Early this month I had a birthday. When I opened my eyes and remembered what day it was, I reached for my iPad. I've had a birthday ritual in recent years. Five years ago my parents had called my answering machine and sang Happy Birthday to me. Every birthday since, I have played the recording of their birthday greeting.
Three months after that call my father died. Three and a half years later my mother joined him, saying "bye-bye" as she whimsically put it. Now I had only their voices from which to conjure their presence. Last birthday it still felt a little raw only four months after my mother's death. This year it felt right as I played their recording. They were sending me greetings from afar. I listened to their voices and was transported back in time. At the end my mother sang Da da, Da da and my father joined in with a chorus.
Sometimes a realistic painting has to come first. I need to paint it out of me before I can play. Perhaps I also had to wait a bit to let go of their corporeal form, but I took another run at it in a looser form, taking the key elements that stayed with me. My mother's birthday cake made an appearance, well actually several as it rotated through the years. Every year she did the same one, laden with airy chocolate frosting. We usually had it at Thanksgiving as my sister was a November baby also so we invariably shared the cake. My niece, who took over responsibility for Thanksgiving from my mom, continues that ritual, the annual birthday cake from my mother's recipe.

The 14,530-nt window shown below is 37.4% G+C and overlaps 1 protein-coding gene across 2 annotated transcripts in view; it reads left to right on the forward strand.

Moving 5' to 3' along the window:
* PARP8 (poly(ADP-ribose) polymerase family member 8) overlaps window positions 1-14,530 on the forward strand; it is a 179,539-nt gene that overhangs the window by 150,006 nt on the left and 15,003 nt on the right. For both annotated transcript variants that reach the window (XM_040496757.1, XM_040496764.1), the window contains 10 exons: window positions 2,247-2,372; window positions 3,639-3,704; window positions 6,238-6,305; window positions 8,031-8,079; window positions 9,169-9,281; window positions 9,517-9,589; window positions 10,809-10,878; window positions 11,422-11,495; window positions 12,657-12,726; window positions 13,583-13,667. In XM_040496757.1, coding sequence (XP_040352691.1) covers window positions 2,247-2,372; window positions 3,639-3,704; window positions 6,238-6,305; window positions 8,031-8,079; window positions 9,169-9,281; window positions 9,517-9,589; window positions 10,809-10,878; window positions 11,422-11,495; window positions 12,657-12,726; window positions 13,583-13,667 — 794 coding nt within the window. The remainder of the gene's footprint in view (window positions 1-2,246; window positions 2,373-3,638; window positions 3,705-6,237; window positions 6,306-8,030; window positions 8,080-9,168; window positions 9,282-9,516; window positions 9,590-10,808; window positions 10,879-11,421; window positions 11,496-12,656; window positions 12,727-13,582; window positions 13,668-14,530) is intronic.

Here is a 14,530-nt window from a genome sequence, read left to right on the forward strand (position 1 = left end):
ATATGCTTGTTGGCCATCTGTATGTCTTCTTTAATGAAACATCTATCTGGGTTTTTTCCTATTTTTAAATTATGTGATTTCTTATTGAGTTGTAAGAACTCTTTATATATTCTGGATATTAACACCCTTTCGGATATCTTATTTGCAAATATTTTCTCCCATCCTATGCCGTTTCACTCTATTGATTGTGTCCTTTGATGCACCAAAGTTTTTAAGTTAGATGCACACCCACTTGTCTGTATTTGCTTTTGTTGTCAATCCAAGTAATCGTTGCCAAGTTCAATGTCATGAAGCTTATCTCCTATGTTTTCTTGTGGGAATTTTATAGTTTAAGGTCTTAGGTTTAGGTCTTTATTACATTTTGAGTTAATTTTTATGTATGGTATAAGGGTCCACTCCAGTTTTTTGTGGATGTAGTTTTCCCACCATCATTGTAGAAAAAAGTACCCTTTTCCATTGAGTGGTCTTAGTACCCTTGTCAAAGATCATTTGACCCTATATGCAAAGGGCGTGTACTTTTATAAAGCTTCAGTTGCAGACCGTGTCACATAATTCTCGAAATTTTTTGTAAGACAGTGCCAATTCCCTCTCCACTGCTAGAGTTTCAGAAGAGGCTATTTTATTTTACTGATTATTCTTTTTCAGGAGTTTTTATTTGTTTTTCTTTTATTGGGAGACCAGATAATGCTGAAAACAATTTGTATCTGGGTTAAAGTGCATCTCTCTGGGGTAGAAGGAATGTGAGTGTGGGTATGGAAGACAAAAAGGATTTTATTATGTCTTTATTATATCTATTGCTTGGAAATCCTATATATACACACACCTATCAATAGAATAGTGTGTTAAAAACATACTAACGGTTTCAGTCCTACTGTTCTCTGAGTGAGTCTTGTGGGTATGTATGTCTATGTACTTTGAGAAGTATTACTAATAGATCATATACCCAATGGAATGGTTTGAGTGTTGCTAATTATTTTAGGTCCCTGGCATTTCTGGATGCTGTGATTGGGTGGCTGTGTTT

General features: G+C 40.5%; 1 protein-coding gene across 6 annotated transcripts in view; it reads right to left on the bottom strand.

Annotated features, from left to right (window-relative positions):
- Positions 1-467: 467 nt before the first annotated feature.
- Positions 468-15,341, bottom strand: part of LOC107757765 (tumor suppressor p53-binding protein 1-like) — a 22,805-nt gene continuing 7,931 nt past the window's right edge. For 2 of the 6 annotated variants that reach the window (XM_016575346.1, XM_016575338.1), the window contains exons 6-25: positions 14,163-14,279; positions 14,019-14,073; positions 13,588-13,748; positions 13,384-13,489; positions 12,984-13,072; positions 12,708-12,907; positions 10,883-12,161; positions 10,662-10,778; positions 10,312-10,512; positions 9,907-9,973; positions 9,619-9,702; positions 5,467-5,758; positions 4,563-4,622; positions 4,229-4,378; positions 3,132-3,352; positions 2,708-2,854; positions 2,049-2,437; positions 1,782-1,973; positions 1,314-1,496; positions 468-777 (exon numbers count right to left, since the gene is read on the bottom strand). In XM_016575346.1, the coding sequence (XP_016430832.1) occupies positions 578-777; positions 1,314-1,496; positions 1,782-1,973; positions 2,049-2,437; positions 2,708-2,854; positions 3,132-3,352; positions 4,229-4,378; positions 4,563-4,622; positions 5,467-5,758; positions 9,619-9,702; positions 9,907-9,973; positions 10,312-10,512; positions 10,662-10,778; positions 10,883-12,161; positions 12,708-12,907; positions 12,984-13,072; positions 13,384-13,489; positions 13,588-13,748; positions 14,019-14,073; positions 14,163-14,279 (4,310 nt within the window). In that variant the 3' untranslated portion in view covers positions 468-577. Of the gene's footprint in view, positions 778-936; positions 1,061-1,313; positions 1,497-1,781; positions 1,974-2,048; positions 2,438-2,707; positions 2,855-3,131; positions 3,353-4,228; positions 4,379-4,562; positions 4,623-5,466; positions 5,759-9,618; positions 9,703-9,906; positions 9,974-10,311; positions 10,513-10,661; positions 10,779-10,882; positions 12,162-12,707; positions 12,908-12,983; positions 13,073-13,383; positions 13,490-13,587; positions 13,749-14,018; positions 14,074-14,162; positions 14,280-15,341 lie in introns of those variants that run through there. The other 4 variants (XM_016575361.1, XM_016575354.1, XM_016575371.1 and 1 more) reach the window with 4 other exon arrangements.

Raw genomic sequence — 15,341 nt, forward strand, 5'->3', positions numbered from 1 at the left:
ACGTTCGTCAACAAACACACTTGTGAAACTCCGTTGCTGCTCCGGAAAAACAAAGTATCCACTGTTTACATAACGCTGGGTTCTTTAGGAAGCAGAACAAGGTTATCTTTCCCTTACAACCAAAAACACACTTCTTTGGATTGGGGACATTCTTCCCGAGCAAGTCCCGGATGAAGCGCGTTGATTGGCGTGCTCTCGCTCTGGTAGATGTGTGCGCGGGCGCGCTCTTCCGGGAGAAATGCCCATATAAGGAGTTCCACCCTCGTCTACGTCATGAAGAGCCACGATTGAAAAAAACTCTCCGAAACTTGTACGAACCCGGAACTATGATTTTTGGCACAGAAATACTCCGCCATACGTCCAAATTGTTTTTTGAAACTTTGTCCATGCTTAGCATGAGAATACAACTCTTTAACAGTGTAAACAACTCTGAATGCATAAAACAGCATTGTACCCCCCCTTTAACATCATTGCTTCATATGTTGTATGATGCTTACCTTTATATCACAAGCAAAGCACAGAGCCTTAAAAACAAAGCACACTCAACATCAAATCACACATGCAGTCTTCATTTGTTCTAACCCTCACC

There is a coda to this. I was down in Illinois a day after my birthday to close on the sale of my mother's home. As this was likely to be my last visit for the foreseeable future, I did a stop by the cemetery where my parents now reside. I put a stone on their grave and told my mom about the new owners of the house, the parents of her neighbors. It is a solution we feel sure she would have blessed as they are new immigrants to this country just as her parents once were. I was feeling a bit foolish speaking to the air and a tombstone, not quite sure how to have this conversation in this way, before a marker of their presence. Then I had an idea. Out came the iPad and their birthday song filled the air. I wasn't sure if I was being irreverent in this act, but my family often erred on the side of irreverence, and in some strange way it felt like the most reverent thing I could have done. I closed my eyes and felt their presence surround me, molecules of air vibrating with their energy once again.